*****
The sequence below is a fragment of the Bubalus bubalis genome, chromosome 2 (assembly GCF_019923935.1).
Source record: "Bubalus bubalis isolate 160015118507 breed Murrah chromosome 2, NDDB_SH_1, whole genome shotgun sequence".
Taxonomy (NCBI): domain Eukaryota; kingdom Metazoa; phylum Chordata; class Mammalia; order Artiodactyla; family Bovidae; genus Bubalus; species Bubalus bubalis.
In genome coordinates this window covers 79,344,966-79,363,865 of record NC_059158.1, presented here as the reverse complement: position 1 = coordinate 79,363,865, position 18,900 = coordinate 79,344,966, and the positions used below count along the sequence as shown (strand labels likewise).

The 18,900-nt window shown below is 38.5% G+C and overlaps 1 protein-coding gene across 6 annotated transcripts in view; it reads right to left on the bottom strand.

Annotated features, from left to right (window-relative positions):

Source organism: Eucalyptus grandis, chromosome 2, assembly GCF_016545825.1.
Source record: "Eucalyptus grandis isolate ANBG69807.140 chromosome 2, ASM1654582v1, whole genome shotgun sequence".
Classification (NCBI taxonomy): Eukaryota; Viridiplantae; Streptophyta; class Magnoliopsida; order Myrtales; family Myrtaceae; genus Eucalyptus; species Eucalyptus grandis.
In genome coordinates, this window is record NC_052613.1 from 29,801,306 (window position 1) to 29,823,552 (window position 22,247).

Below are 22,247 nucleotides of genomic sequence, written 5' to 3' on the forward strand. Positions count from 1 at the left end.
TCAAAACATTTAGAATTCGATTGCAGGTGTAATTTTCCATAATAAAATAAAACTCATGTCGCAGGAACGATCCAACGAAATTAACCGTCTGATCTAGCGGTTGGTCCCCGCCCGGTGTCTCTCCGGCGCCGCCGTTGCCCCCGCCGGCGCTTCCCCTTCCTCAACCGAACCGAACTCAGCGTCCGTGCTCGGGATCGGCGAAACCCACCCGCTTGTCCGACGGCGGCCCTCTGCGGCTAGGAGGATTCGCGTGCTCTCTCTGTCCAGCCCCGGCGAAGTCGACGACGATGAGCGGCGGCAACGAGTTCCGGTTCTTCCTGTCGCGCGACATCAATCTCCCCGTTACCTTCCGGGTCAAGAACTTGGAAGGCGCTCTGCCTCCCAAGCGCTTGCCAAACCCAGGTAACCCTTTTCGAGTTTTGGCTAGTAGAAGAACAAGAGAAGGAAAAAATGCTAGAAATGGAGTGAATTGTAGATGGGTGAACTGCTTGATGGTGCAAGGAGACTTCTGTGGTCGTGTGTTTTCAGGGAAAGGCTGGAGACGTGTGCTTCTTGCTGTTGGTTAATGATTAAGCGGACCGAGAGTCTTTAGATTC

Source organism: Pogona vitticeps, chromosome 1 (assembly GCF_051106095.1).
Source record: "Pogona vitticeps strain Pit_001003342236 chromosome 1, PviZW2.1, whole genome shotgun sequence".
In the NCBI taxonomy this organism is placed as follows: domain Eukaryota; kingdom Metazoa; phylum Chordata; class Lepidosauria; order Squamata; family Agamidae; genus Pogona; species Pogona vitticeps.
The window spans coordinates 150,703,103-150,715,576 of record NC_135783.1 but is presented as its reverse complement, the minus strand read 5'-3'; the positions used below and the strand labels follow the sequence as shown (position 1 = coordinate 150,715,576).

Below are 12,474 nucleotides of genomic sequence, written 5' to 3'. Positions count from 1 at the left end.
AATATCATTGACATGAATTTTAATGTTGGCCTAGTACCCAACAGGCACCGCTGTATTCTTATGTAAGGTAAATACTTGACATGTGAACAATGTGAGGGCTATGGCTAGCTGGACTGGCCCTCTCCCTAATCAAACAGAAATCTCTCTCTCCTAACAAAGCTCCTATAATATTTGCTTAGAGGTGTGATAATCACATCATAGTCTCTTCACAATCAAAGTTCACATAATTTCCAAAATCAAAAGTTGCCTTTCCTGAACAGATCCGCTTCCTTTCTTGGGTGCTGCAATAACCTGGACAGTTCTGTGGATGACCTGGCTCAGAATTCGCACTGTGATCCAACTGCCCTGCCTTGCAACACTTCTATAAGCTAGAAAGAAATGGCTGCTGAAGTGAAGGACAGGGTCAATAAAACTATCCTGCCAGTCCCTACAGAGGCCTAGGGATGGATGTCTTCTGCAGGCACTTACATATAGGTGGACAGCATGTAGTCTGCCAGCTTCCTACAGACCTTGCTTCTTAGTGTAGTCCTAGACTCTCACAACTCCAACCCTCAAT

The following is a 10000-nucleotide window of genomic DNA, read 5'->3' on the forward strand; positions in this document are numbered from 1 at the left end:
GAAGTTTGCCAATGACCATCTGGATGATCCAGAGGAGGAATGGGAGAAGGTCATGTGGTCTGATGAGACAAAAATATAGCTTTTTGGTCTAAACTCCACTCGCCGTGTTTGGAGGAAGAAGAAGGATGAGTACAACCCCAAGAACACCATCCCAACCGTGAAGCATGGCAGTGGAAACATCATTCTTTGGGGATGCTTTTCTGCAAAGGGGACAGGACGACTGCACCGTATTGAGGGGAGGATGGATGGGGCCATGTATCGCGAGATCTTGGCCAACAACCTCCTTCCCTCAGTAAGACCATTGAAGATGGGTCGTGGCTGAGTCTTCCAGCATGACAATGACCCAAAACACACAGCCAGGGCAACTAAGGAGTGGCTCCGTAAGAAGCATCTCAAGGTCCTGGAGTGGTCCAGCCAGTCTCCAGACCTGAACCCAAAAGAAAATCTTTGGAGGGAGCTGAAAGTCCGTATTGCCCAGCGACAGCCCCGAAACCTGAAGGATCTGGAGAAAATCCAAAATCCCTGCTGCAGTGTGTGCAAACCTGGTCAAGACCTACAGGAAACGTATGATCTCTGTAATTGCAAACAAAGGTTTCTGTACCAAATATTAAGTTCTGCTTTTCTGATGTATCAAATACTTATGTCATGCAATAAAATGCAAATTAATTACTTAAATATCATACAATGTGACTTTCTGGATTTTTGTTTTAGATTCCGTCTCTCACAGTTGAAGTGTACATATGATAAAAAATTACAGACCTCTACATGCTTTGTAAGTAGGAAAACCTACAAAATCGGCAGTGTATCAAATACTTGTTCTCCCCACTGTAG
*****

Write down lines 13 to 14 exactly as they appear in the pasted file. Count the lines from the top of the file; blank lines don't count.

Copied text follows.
Source organism: Pogona vitticeps, chromosome 1 (assembly GCF_051106095.1).
Source record: "Pogona vitticeps strain Pit_001003342236 chromosome 1, PviZW2.1, whole genome shotgun sequence".